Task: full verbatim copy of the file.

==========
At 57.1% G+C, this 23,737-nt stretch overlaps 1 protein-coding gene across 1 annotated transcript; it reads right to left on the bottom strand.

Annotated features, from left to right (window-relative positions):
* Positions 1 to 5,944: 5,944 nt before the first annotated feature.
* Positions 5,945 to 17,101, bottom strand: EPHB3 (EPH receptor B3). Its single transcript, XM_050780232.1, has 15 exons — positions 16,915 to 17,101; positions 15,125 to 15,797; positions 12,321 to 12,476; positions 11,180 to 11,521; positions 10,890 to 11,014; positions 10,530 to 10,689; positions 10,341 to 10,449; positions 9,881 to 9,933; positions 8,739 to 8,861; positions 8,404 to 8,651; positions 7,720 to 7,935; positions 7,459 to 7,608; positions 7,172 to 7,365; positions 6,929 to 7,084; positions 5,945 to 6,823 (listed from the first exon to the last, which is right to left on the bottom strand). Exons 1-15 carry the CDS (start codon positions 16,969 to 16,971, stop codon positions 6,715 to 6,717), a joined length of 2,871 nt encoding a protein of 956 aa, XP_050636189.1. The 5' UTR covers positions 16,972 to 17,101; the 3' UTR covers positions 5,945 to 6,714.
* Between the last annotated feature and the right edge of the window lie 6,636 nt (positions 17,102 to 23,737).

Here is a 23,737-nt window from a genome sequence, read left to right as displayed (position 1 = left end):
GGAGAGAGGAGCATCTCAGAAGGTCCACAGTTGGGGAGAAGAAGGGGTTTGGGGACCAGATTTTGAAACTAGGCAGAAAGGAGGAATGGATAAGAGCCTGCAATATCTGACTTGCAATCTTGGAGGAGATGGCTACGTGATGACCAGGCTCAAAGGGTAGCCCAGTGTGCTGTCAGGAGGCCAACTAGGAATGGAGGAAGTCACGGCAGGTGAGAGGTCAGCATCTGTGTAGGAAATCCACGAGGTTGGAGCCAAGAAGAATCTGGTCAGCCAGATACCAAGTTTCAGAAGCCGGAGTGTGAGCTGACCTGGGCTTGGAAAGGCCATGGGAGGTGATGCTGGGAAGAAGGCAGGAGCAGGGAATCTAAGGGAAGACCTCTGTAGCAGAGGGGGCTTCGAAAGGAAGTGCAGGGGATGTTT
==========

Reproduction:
At 57.1% G+C, this 23,737-nt stretch overlaps 1 protein-coding gene across 1 annotated transcript; it reads right to left on the bottom strand.

Annotated features, from left to right (window-relative positions):
* Positions 1 to 5,944: 5,944 nt before the first annotated feature.
* Positions 5,945 to 17,101, bottom strand: EPHB3 (EPH receptor B3). Its single transcript, XM_050780232.1, has 15 exons — positions 16,915 to 17,101; positions 15,125 to 15,797; positions 12,321 to 12,476; positions 11,180 to 11,521; positions 10,890 to 11,014; positions 10,530 to 10,689; positions 10,341 to 10,449; positions 9,881 to 9,933; positions 8,739 to 8,861; positions 8,404 to 8,651; positions 7,720 to 7,935; positions 7,459 to 7,608; positions 7,172 to 7,365; positions 6,929 to 7,084; positions 5,945 to 6,823 (listed from the first exon to the last, which is right to left on the bottom strand). Exons 1-15 carry the CDS (start codon positions 16,969 to 16,971, stop codon positions 6,715 to 6,717), a joined length of 2,871 nt encoding a protein of 956 aa, XP_050636189.1. The 5' UTR covers positions 16,972 to 17,101; the 3' UTR covers positions 5,945 to 6,714.
* Between the last annotated feature and the right edge of the window lie 6,636 nt (positions 17,102 to 23,737).

Here is a 23,737-nt window from a genome sequence, read left to right as displayed (position 1 = left end):
GGAGAGAGGAGCATCTCAGAAGGTCCACAGTTGGGGAGAAGAAGGGGTTTGGGGACCAGATTTTGAAACTAGGCAGAAAGGAGGAATGGATAAGAGCCTGCAATATCTGACTTGCAATCTTGGAGGAGATGGCTACGTGATGACCAGGCTCAAAGGGTAGCCCAGTGTGCTGTCAGGAGGCCAACTAGGAATGGAGGAAGTCACGGCAGGTGAGAGGTCAGCATCTGTGTAGGAAATCCACGAGGTTGGAGCCAAGAAGAATCTGGTCAGCCAGATACCAAGTTTCAGAAGCCGGAGTGTGAGCTGACCTGGGCTTGGAAAGGCCATGGGAGGTGATGCTGGGAAGAAGGCAGGAGCAGGGAATCTAAGGGAAGACCTCTGTAGCAGAGGGGGCTTCGAAAGGAAGTGCAGGGGATGTTT